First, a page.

Allies and adversaries, sometimes simultaneously. That's the relationship between credit unions and community bankers. To get the perspective of community banks on key issues facing the financial services industry, Credit Union Times interviewed Ronald K. Ence, vice president, government relations of the Independent Community Bankers of America. A former congressional staffer, Ence has worked for the Washington-based trade association since 1990.
Credit Union Times: Your organization has fought very hard against efforts by credit unions to get the cap on member business loans raised to 25%. What's your biggest objection?
Ronald K. Ence: Credit unions have been pushing for this for a long time, but before they get more rights, they should demonstrate their ability to follow the mandates of their charter. They were chartered to serve the underserved, and study after study shows that credit unions don't do that as well as others, such as community banks. Also, community banks have money to lend, but the loan demand isn't there. If credit unions do more of that, it will be at the expense of community banks and make them less safe and sound.
CU Times: Why do you think the demand for loans isn't there? What do businesses tell your members?
Ence: Well, it's clear that helping small businesses is the way to generate new jobs. And hopefully the demand will increase among those businesses for money to help them expand. But there is an uncertainty about the economy, and small businesses want to be assured that the economy will improve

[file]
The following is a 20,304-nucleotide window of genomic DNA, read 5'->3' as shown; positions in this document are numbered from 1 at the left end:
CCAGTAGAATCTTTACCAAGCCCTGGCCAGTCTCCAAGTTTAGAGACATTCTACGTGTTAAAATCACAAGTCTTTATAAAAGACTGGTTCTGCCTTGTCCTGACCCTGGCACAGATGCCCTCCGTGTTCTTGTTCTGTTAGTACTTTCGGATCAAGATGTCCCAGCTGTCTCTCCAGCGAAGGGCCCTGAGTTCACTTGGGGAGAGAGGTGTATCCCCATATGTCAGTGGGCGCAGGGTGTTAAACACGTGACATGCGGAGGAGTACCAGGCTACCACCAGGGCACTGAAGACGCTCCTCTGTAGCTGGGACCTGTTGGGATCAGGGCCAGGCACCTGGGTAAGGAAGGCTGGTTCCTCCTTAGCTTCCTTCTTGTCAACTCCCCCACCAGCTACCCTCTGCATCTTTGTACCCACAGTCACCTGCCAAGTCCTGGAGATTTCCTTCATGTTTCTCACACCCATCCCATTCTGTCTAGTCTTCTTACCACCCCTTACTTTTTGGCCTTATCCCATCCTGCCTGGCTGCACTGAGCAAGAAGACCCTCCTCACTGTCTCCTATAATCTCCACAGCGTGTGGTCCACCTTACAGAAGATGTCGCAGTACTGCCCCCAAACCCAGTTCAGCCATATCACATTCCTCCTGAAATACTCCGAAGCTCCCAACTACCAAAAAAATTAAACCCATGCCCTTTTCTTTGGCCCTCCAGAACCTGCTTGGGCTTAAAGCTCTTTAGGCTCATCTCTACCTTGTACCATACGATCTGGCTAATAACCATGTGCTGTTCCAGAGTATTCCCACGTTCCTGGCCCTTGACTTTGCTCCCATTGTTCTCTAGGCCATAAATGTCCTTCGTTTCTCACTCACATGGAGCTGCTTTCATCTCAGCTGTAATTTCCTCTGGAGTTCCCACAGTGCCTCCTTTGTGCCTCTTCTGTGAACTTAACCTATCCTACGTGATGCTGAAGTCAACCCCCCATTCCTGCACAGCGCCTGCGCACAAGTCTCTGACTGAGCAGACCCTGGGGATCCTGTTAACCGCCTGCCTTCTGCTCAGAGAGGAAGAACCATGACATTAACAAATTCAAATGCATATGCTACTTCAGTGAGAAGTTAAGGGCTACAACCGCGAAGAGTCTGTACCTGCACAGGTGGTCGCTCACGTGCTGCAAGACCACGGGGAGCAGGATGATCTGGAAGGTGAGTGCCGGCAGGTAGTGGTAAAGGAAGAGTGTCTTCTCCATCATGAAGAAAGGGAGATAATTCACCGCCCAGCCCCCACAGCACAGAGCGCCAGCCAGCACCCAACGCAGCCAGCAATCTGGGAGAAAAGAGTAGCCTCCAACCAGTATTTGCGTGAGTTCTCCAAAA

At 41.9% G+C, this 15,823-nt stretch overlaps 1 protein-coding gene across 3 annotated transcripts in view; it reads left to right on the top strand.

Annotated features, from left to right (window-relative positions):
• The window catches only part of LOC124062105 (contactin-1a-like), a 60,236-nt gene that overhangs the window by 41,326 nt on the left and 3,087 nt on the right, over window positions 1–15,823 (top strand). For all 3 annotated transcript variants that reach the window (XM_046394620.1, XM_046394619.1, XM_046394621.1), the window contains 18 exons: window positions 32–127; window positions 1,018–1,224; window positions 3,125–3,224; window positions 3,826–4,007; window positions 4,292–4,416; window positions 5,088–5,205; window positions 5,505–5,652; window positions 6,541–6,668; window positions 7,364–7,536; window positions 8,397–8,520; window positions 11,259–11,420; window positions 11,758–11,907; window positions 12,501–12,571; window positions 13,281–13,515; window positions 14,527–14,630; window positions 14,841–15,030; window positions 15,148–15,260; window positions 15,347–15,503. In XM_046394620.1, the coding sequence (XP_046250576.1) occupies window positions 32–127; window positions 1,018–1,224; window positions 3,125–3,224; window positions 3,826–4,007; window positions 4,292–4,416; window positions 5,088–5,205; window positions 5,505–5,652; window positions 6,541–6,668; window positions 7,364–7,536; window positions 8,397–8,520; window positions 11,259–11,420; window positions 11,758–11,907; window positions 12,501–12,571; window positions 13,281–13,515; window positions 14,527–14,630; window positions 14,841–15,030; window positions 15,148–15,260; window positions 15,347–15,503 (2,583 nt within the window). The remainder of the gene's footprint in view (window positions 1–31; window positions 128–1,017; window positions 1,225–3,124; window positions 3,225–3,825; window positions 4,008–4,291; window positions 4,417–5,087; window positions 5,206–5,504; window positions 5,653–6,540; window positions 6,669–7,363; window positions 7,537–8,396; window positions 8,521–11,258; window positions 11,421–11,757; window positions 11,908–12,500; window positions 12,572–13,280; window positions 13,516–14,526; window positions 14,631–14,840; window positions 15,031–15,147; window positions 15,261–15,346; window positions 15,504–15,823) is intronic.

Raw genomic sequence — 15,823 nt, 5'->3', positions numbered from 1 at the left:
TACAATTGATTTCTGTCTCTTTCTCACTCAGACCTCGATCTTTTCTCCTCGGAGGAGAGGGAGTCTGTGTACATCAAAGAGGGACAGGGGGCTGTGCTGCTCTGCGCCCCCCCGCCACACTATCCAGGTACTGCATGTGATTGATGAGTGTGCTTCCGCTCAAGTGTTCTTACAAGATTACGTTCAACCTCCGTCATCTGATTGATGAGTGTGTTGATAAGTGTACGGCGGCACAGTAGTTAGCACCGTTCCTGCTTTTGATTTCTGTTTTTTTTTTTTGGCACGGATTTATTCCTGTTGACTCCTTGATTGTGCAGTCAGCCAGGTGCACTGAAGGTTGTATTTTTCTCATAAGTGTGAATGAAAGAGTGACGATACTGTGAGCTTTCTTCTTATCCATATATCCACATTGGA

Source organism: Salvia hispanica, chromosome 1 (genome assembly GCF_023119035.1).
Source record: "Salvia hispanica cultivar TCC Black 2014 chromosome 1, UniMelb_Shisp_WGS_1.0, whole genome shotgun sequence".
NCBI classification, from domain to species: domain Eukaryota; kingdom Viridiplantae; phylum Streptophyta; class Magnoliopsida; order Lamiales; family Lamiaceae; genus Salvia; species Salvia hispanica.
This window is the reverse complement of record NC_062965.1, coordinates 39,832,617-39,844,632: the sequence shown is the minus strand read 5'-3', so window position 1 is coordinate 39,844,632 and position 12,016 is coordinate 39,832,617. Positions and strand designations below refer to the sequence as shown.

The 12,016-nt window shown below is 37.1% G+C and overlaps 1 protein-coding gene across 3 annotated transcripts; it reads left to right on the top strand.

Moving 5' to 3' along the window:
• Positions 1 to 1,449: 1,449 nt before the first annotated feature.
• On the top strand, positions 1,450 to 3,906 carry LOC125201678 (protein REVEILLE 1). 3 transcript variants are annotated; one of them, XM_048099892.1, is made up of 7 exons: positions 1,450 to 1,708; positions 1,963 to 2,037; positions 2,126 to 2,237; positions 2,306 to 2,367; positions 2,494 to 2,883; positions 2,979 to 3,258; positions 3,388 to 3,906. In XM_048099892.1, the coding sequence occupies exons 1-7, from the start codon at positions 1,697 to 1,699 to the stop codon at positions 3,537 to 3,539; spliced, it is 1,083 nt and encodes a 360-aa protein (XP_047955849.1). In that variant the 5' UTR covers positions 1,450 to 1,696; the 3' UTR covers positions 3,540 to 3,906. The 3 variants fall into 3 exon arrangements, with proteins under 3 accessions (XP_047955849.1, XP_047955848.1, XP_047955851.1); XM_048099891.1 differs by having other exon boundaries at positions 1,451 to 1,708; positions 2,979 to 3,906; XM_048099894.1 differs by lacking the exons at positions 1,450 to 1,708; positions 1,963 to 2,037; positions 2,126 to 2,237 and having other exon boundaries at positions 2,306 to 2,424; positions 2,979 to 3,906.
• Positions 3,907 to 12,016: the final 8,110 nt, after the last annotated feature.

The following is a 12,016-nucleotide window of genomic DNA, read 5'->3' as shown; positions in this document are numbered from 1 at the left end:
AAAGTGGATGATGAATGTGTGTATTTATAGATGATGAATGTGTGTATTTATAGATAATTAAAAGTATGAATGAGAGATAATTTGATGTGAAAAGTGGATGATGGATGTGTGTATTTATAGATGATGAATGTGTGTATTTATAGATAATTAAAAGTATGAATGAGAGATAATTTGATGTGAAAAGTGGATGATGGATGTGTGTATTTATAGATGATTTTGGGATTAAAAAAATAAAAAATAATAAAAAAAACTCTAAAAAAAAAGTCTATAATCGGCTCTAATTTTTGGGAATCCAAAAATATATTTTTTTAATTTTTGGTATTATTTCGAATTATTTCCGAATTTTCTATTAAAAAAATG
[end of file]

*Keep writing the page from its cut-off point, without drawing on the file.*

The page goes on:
CU Times: One of things that community bankers often say when making their case is that the administration and Congress should lift credit unions' tax-exempt status. Why is that such a sticking point?
Ence: Credit unions already have a tremendous advantage in that they are tax exempt. And given the government's need for new revenue, now would be a good time to change that given they could raise $10 billion over a six- to 10-year period if they taxed credit unions. If credit unions were taxed they wouldn't disappear, they would just have to do things differently.
CU Times: But don't many credit unions use their advantage to go into areas where some financial institutions, especially the big banks, don't serve?
Ence: The evidence in many studies is that the clientele of the average credit union has a higher income and education level than the average clientele of a community bank. Credit unions were chartered for specific things, if they want to do more than that, convert to a community bank or thrift.
CU Times: The economic crisis, combined with the Democratic control of Congress and the White House have created a climate of activist policymaking. Do you think the worst of that is over or are you expecting to still have to play defense for a while?
Ence: Community banks have been very conservative lenders, and for the most part, didn't make the loans or engage in the other practices that caused the economic crisis. But like everyone else, our members are struggling through the after effects. But our goal is to make sure that community bankers aren't swept up in the undercurrent of rules and regulations implemented and aimed at the big banks and Wall Street. I certainly hope that the worst is behind us.